WASHINGTON — While murders and violent crime have dropped steadily in recent years, D.C. Police face a different kind of public safety problem: a retirement bubble.
Between 1989-1990, almost 1,500 officers joined the force. A quarter-century later, many of those recruits are preparing to hand in the badge and retire.
“As a result, the District [Police] Department is now in a position where more officers will be leaving each year than we can responsibly hire while maintaining the hiring standards,” Chief Cathy Lanier told a council committee this week.
That imbalance threatens to significantly shrink the overall size of the force, even as the District adds nearly 1,000 new residents per month.
“We are failing right now because we cannot maintain our staffing numbers,” says Delroy Burton, chairman of the D.C. Police Union. “Twenty-five years later, you can predict when the majority of those folks will be leaving. What did we do? Absolutely nothing.”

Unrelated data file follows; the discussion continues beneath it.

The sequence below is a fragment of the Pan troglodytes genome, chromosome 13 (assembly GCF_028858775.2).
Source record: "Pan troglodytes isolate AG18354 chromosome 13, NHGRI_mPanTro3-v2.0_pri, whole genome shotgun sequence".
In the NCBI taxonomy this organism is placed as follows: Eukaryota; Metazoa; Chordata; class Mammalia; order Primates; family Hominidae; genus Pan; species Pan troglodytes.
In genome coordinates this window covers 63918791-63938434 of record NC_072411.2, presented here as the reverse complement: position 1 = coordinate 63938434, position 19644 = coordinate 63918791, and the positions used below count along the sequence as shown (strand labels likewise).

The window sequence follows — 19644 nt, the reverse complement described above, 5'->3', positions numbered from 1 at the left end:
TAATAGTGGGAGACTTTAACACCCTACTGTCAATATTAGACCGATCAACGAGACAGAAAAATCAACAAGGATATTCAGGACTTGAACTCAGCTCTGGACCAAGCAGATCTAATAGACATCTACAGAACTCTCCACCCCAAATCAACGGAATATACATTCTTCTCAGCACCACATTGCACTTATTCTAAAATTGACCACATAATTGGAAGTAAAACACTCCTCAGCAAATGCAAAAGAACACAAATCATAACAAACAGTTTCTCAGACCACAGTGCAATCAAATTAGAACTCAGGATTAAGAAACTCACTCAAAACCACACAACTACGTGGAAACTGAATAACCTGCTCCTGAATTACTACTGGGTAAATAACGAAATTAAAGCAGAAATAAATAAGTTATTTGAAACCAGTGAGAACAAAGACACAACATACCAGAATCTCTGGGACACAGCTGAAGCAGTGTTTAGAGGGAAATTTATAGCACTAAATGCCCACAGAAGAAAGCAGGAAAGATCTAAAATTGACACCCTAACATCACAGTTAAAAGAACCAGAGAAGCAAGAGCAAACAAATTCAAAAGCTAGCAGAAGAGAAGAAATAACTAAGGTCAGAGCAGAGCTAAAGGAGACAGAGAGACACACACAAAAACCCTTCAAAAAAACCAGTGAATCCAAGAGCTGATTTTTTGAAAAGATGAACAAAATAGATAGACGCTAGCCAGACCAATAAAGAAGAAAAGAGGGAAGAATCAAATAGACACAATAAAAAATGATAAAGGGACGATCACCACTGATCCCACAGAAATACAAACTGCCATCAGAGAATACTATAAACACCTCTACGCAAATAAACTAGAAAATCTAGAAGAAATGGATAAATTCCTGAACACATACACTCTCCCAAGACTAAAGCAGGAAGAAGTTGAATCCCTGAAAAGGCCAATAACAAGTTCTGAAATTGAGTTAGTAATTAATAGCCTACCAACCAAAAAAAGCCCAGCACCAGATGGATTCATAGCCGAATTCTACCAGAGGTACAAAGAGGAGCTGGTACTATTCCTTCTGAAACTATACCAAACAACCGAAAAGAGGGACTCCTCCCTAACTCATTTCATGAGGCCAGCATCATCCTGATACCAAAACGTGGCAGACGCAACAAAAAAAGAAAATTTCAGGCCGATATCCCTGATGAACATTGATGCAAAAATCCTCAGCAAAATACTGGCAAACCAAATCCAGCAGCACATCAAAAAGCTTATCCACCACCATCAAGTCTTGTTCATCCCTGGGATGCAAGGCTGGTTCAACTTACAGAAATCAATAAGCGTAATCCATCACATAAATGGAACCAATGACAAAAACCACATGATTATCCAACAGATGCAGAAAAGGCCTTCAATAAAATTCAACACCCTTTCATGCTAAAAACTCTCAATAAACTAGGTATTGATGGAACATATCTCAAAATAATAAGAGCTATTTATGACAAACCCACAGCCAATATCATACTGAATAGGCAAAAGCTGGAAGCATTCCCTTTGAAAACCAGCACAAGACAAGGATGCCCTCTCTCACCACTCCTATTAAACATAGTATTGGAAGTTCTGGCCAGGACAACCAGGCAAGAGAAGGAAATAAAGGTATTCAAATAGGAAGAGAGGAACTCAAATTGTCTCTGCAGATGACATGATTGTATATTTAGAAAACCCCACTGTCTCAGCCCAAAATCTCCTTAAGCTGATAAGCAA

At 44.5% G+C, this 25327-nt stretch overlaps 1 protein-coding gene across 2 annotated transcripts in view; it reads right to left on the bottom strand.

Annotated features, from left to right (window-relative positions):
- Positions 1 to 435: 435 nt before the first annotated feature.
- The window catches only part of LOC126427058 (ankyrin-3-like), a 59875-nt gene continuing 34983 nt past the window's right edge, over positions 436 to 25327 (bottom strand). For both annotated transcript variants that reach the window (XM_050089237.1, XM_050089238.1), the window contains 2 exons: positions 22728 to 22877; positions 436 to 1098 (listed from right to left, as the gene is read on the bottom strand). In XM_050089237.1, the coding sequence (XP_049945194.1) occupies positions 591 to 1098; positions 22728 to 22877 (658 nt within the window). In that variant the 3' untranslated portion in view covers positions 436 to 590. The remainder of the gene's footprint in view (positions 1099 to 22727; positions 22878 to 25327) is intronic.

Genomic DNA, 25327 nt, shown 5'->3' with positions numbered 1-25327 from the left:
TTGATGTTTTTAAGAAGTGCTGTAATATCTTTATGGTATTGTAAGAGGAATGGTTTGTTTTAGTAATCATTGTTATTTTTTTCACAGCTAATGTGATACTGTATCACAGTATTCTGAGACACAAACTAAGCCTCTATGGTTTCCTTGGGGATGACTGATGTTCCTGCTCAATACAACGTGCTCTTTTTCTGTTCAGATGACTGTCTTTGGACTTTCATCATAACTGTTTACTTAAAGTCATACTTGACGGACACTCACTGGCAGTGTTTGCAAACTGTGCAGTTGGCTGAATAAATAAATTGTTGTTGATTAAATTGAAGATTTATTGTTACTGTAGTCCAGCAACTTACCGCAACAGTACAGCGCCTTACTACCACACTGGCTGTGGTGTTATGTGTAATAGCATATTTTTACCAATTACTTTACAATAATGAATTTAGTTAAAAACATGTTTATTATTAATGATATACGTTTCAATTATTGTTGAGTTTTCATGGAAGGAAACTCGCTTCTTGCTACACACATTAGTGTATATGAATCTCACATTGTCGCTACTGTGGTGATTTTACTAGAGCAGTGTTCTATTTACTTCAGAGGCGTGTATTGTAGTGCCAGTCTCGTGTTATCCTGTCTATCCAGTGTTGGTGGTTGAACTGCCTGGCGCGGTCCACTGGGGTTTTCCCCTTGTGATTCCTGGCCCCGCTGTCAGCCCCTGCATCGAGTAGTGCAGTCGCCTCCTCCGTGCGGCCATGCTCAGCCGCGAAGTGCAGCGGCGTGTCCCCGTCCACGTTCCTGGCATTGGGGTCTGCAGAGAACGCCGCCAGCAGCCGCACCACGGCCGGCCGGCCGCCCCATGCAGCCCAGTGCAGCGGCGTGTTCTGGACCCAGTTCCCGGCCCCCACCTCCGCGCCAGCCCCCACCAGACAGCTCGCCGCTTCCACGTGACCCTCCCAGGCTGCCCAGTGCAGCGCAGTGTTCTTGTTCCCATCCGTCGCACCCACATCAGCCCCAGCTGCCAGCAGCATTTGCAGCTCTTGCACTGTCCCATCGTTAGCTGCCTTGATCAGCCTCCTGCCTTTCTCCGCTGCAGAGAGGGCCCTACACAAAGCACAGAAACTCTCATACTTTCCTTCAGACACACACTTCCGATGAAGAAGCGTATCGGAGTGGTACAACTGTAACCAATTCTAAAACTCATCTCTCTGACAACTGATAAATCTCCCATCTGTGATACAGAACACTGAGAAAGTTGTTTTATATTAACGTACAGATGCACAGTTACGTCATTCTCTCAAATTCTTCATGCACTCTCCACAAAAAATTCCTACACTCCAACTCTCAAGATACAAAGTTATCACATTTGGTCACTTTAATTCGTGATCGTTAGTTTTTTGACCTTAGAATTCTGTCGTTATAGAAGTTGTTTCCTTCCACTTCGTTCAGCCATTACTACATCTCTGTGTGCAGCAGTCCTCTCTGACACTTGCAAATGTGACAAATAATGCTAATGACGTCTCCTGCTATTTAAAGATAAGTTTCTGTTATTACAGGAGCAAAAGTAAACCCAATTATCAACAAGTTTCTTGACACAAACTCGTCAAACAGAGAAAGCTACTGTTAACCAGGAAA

For years, Lanier has also sounded the alarm about the oncoming retirement bubble.
Given that a hiring spree is untenable, Lanier posited some alternatives. Chief among them: Enlisting the help of outsiders.
“Hiring more civilians is absolutely necessary to address this shortage,” she says. “In MPD and other agencies, civilians can do many of the jobs that officers right now are doing.”
Also, Lanier told the committee technology helps blunt the impact of understaffing: Body cameras, for example, dramatically cut citizen complaints against officers, which require personnel to conduct internal investigations.
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